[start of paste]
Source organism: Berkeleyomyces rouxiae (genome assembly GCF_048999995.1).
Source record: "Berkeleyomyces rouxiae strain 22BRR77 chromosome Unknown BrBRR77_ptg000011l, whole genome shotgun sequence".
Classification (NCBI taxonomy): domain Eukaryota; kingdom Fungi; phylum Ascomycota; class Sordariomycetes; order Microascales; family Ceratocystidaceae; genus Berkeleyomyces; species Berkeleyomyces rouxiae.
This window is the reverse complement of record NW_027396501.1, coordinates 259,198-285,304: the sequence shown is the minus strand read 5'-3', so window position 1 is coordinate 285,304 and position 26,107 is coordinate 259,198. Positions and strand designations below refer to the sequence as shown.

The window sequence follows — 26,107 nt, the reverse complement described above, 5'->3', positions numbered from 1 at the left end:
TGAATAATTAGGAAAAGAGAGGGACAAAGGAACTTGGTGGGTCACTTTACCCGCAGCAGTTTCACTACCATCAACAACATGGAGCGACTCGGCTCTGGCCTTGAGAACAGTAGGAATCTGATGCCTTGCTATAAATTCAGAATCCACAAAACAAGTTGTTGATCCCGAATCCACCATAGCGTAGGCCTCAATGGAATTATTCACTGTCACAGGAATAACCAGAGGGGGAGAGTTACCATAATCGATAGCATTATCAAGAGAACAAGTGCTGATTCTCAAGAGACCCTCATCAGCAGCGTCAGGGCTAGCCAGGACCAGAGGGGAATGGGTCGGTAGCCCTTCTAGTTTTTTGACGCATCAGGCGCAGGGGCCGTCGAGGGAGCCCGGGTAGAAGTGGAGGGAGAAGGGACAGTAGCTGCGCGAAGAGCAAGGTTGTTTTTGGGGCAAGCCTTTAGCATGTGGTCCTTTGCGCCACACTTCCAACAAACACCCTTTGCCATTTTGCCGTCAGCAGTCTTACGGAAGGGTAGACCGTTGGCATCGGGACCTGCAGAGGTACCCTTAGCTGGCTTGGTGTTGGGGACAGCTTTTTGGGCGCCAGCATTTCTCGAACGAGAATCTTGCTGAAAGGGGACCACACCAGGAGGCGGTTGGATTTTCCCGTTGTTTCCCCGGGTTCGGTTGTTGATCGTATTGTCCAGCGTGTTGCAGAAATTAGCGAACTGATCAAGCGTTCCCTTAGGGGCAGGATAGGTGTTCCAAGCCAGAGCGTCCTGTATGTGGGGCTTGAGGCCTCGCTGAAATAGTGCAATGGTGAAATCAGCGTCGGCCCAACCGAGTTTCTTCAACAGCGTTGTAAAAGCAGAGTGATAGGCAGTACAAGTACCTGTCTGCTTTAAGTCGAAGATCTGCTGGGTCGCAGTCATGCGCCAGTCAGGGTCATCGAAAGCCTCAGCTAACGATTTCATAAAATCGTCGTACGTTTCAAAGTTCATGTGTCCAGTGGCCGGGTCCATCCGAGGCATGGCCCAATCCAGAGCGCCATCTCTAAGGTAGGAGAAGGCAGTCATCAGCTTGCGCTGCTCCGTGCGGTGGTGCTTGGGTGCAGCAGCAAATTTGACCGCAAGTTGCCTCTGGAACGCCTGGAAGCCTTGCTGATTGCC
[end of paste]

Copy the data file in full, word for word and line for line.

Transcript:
Source organism: Berkeleyomyces rouxiae (genome assembly GCF_048999995.1).
Source record: "Berkeleyomyces rouxiae strain 22BRR77 chromosome Unknown BrBRR77_ptg000011l, whole genome shotgun sequence".
Classification (NCBI taxonomy): domain Eukaryota; kingdom Fungi; phylum Ascomycota; class Sordariomycetes; order Microascales; family Ceratocystidaceae; genus Berkeleyomyces; species Berkeleyomyces rouxiae.
This window is the reverse complement of record NW_027396501.1, coordinates 259,198-285,304: the sequence shown is the minus strand read 5'-3', so window position 1 is coordinate 285,304 and position 26,107 is coordinate 259,198. Positions and strand designations below refer to the sequence as shown.

The window sequence follows — 26,107 nt, the reverse complement described above, 5'->3', positions numbered from 1 at the left end:
TGAATAATTAGGAAAAGAGAGGGACAAAGGAACTTGGTGGGTCACTTTACCCGCAGCAGTTTCACTACCATCAACAACATGGAGCGACTCGGCTCTGGCCTTGAGAACAGTAGGAATCTGATGCCTTGCTATAAATTCAGAATCCACAAAACAAGTTGTTGATCCCGAATCCACCATAGCGTAGGCCTCAATGGAATTATTCACTGTCACAGGAATAACCAGAGGGGGAGAGTTACCATAATCGATAGCATTATCAAGAGAACAAGTGCTGATTCTCAAGAGACCCTCATCAGCAGCGTCAGGGCTAGCCAGGACCAGAGGGGAATGGGTCGGTAGCCCTTCTAGTTTTTTGACGCATCAGGCGCAGGGGCCGTCGAGGGAGCCCGGGTAGAAGTGGAGGGAGAAGGGACAGTAGCTGCGCGAAGAGCAAGGTTGTTTTTGGGGCAAGCCTTTAGCATGTGGTCCTTTGCGCCACACTTCCAACAAACACCCTTTGCCATTTTGCCGTCAGCAGTCTTACGGAAGGGTAGACCGTTGGCATCGGGACCTGCAGAGGTACCCTTAGCTGGCTTGGTGTTGGGGACAGCTTTTTGGGCGCCAGCATTTCTCGAACGAGAATCTTGCTGAAAGGGGACCACACCAGGAGGCGGTTGGATTTTCCCGTTGTTTCCCCGGGTTCGGTTGTTGATCGTATTGTCCAGCGTGTTGCAGAAATTAGCGAACTGATCAAGCGTTCCCTTAGGGGCAGGATAGGTGTTCCAAGCCAGAGCGTCCTGTATGTGGGGCTTGAGGCCTCGCTGAAATAGTGCAATGGTGAAATCAGCGTCGGCCCAACCGAGTTTCTTCAACAGCGTTGTAAAAGCAGAGTGATAGGCAGTACAAGTACCTGTCTGCTTTAAGTCGAAGATCTGCTGGGTCGCAGTCATGCGCCAGTCAGGGTCATCGAAAGCCTCAGCTAACGATTTCATAAAATCGTCGTACGTTTCAAAGTTCATGTGTCCAGTGGCCGGGTCCATCCGAGGCATGGCCCAATCCAGAGCGCCATCTCTAAGGTAGGAGAAGGCAGTCATCAGCTTGCGCTGCTCCGTGCGGTGGTGCTTGGGTGCAGCAGCAAATTTGACCGCAAGTTGCCTCTGGAACGCCTGGAAGCCTTGCTGATTGCC